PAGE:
Which disorders can't be helped by neural therapy?

The therapeutic range of procaine or lidocaine is very wide, but neural therapy is not a cure-all. Experience to date suggests that the following cannot be cured or substantially improved by the Huneke method:

Mental disease
such as schizophrenia, manic-depressive illness, dementia, and hysteria; these properly belong to the psychiatrist's sphere.

Emotionally induced disorders
Iin which excessive mental stress (anxiety, worry, fright) have permanently affected the patient's mental balance; these require the help of a psychiatrist or psychotherapist capable of finding and eliminating the psychological interference field.

Deficiency diseases
When the body lacks one of its building blocks, such as a vitamin or hormone, this has to be provided from outside.

Hereditary diseases
such as hereditary blindness or deafness, hereditary epilepsy etc; but epilepsy that occurs after head injuries often responds very well to neural therapy.

Advanced stages of infectious diseases
such as terminal tuberculosis. In these disorders, neural therapy can merely relieve pain and the distressing shortness of breath. On the other hand, unilateral pulmonary tuberculosis has often proved to be due to an interference field.

Complete cicatrisation with mature scar formation
Such as Parkinson's disease (shaking palsy after encephalitis), muscle atrophy after infantile paralysis many years previously, advanced nephritis and renal atrophy, and cirrhosis of the liver. Multiple sclerosis responds only rarely to neural-therapeutic treatment, and the same also applies to transverse lesion of the cord (paraplegia), but the patient's mental and bodily mobility can often be improved by neural therapy in hemiplegia after a stroke (apoplexy and cerebral embolism) if treatment is not unduly delayed; treatment given only years later is useless. At the same time, such treatment is also a useful prophylaxis against the recurrence of strokes. The principle that applies here is that whatever is dead cannot be brought back to life, but damaged cells still capable of regeneration can be saved if the blood supply can be improved.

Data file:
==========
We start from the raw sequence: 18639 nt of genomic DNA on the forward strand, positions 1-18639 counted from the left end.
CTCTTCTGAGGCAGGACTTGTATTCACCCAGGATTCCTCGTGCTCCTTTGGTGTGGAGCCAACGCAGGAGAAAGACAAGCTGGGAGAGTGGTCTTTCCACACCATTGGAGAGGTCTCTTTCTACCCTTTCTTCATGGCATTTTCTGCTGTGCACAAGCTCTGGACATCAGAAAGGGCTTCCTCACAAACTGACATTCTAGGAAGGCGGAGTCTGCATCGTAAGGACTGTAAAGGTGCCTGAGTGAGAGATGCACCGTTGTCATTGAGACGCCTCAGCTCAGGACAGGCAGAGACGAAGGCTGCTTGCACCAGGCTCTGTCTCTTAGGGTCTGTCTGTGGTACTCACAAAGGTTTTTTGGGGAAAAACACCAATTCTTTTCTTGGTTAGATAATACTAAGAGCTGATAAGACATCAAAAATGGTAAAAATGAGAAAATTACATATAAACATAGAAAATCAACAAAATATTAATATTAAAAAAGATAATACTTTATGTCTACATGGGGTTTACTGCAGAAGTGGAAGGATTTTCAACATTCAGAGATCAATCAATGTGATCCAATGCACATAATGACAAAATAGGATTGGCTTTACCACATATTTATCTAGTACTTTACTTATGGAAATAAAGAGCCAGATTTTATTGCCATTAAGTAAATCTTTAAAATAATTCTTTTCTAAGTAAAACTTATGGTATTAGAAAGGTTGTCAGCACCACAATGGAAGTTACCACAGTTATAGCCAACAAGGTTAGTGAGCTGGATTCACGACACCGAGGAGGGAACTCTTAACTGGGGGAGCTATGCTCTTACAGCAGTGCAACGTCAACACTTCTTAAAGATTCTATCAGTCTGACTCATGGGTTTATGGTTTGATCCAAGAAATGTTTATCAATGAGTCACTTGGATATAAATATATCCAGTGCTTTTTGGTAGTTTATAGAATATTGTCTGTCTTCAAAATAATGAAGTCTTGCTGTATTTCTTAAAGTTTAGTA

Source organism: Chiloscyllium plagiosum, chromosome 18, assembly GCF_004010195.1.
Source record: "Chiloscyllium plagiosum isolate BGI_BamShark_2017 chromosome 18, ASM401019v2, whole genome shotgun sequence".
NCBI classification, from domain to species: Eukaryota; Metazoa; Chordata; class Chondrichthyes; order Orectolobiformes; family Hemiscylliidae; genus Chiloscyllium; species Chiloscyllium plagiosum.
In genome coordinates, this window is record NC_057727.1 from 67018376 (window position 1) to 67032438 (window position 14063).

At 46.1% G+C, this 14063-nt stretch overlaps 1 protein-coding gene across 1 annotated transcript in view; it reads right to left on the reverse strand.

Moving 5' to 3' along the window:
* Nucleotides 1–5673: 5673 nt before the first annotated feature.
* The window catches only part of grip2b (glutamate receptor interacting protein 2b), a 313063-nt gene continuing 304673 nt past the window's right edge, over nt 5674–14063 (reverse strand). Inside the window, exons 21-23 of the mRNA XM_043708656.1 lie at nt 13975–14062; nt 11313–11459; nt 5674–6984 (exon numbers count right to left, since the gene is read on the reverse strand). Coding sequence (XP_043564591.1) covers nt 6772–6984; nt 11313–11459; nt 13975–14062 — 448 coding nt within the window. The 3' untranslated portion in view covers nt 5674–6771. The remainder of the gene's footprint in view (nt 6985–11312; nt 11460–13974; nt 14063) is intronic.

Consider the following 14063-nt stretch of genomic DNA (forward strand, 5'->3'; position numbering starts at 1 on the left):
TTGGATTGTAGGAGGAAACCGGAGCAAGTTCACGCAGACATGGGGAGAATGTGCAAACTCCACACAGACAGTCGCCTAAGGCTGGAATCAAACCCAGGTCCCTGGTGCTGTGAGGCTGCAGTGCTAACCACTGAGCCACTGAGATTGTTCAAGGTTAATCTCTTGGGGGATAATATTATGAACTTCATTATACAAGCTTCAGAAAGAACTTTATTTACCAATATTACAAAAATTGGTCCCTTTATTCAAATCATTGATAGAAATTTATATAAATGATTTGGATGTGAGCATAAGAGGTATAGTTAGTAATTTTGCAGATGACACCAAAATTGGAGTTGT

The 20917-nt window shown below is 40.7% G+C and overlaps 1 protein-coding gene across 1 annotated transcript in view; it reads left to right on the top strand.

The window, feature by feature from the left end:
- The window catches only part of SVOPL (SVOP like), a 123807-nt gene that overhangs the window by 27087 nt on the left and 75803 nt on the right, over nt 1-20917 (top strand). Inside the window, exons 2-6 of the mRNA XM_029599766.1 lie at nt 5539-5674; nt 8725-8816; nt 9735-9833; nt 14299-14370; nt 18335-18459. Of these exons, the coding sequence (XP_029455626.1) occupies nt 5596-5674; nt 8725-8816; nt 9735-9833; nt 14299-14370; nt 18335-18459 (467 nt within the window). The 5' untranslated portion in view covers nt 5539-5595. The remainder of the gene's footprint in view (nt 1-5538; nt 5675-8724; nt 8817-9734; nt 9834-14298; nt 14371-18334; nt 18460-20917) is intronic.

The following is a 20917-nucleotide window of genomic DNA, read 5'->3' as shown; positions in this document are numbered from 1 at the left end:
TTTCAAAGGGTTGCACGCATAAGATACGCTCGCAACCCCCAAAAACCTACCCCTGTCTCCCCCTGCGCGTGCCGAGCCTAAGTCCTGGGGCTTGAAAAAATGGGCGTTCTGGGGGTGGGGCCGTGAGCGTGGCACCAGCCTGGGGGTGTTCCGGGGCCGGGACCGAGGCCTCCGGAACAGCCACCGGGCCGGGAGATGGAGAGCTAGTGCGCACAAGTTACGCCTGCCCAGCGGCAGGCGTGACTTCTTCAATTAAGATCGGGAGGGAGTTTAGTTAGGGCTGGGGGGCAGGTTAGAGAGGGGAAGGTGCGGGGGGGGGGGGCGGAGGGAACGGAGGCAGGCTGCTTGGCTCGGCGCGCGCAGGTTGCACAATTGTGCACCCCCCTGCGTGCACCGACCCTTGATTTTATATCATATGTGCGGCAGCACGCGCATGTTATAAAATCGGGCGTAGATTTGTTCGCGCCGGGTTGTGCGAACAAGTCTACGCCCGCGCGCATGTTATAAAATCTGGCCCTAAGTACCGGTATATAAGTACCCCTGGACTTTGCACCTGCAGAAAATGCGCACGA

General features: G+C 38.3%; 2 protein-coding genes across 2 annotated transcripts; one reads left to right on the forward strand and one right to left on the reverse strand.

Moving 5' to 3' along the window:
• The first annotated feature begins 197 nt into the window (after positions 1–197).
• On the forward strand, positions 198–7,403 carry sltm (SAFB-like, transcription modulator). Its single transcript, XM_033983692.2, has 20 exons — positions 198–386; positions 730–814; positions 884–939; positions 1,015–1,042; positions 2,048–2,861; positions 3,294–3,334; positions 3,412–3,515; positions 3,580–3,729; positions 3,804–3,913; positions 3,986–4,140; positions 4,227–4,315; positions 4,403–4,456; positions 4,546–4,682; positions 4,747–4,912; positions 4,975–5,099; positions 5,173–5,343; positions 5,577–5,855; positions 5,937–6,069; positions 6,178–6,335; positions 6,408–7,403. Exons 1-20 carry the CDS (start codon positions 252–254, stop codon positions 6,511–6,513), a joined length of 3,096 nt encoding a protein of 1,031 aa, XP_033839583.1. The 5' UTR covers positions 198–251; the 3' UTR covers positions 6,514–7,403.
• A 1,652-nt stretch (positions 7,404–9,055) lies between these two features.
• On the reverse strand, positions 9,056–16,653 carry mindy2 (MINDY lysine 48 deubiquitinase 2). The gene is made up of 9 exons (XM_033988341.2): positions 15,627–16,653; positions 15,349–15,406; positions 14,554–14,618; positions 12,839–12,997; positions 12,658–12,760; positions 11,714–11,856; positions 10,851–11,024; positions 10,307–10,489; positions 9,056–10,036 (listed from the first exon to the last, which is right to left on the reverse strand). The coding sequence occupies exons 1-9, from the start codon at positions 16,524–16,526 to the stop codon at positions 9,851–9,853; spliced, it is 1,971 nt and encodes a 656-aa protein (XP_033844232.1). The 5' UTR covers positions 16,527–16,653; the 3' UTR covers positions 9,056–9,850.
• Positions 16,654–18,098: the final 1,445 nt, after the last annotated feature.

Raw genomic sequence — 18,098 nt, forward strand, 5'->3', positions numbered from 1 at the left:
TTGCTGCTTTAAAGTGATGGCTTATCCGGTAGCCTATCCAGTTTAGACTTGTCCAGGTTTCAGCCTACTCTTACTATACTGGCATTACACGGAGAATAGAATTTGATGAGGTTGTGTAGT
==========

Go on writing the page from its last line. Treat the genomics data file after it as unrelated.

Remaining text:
In doubtful cases, the decision must rest with the physician practicing neural therapy who is familiar with some of its technically more difficult injections.

Carcinoma cannot be cured by procaine alone. But we consider that this disease can occur only if there is a predisposition present in the patient and the regulating functions break down because they have become overloaded. If the energy metabolism is inhibited by an interference field, the cell respiration which depends on the metabolism will suffer. In many cases, the cell is where fermentation begins and the cancer forms. The cancer cell becomes disconnected from the autonomic power grid; it escapes from overall control, begins to proliferate in defiance of all biological laws and starts to expand by destroying adjacent cells. The first task must therefore be to reinstate the autonomic control mechanism, to restore normal innervation to the cells, and to make them again capable of receiving their vital supplies of oxygen and other building blocks. Hence, the most important task is first to remove the noxious stimuli that facilitate the development of cancer, particularly those blocking the autonomic system, by eliminating any interference field present. This is the best way to mobilize the organism's self-recuperating powers that had previously been laid low. All other measures (surgery, radiation treatment, dieting, detoxication, chemotherapy, immunobiological methods etc.) can be effective only if the organism's own defences in the basic autonomic system have first been reactivated. Procaine cannot cure cancer, but there can be no doubt that for us the road to a cure first passes via neural therapy according to Huneke.

Biological effects
such as those of climate and geopathic influences to which the patient reacts with illness.

Parasitic diseases
such as worms and their larvae, amebae, lamblia, trichomonal infections; and animal infections sommunicable to humans, such as psittacosis, toxoplasmosis etc.

Print this page To top